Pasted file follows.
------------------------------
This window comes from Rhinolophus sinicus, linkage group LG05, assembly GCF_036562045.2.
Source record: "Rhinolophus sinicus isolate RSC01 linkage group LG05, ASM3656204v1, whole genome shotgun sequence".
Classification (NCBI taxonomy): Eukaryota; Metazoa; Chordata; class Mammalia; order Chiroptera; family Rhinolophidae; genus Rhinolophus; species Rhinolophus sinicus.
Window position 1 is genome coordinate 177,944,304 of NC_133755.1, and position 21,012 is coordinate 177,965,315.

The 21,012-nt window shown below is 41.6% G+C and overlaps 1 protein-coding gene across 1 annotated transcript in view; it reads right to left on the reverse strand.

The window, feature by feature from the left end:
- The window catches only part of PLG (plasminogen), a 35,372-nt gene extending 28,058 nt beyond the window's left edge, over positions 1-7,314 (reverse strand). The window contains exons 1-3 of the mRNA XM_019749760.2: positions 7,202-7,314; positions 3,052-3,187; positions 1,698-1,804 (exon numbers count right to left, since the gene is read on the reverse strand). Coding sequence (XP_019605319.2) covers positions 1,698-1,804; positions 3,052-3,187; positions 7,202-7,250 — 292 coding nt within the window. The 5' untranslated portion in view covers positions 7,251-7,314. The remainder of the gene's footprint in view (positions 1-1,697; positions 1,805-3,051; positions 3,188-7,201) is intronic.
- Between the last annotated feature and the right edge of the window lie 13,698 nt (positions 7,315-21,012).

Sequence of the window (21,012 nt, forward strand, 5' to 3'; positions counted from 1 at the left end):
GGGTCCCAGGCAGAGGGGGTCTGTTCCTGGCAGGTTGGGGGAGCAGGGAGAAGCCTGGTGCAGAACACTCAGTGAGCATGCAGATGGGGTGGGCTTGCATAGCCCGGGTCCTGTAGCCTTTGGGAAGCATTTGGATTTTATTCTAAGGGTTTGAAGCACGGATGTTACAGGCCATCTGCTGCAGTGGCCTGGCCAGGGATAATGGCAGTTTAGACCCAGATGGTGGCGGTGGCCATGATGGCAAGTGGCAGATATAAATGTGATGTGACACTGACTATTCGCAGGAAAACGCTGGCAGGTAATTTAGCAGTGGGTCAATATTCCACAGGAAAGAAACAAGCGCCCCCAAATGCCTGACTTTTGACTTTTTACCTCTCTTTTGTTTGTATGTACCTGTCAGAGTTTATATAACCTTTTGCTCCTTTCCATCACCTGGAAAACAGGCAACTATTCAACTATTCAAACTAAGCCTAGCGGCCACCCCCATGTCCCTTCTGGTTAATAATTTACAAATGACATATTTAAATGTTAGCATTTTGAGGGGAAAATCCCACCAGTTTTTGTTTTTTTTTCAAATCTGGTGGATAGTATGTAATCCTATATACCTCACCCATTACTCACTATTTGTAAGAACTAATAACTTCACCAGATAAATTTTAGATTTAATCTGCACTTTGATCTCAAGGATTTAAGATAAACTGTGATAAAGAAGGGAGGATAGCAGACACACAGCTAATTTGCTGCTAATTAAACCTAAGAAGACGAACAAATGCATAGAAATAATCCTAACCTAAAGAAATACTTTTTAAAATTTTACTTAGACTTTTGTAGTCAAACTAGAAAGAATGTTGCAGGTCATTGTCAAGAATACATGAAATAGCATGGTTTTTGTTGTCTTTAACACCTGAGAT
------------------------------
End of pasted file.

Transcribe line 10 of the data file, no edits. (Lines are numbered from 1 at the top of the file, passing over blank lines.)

GGGTCCCAGGCAGAGGGGGTCTGTTCCTGGCAGGTTGGGGGAGCAGGGAGAAGCCTGGTGCAGAACACTCAGTGAGCATGCAGATGGGGTGGGCTTGCATAGCCCGGGTCCTGTAGCCTTTGGGAAGCATTTGGATTTTATTCTAAGGGTTTGAAGCACGGATGTTACAGGCCATCTGCTGCAGTGGCCTGGCCAGGGATAATGGCAGTTTAGACCCAGATGGTGGCGGTGGCCATGATGGCAAGTGGCAGATATAAATGTGATGTGACACTGACTATTCGCAGGAAAACGCTGGCAGGTAATTTAGCAGTGGGTCAATATTCCACAGGAAAGAAACAAGCGCCCCCAAATGCCTGACTTTTGACTTTTTACCTCTCTTTTGTTTGTATGTACCTGTCAGAGTTTATATAACCTTTTGCTCCTTTCCATCACCTGGAAAACAGGCAACTATTCAACTATTCAAACTAAGCCTAGCGGCCACCCCCATGTCCCTTCTGGTTAATAATTTACAAATGACATATTTAAATGTTAGCATTTTGAGGGGAAAATCCCACCAGTTTTTGTTTTTTTTTCAAATCTGGTGGATAGTATGTAATCCTATATACCTCACCCATTACTCACTATTTGTAAGAACTAATAACTTCACCAGATAAATTTTAGATTTAATCTGCACTTTGATCTCAAGGATTTAAGATAAACTGTGATAAAGAAGGGAGGATAGCAGACACACAGCTAATTTGCTGCTAATTAAACCTAAGAAGACGAACAAATGCATAGAAATAATCCTAACCTAAAGAAATACTTTTTAAAATTTTACTTAGACTTTTGTAGTCAAACTAGAAAGAATGTTGCAGGTCATTGTCAAGAATACATGAAATAGCATGGTTTTTGTTGTCTTTAACACCTGAGAT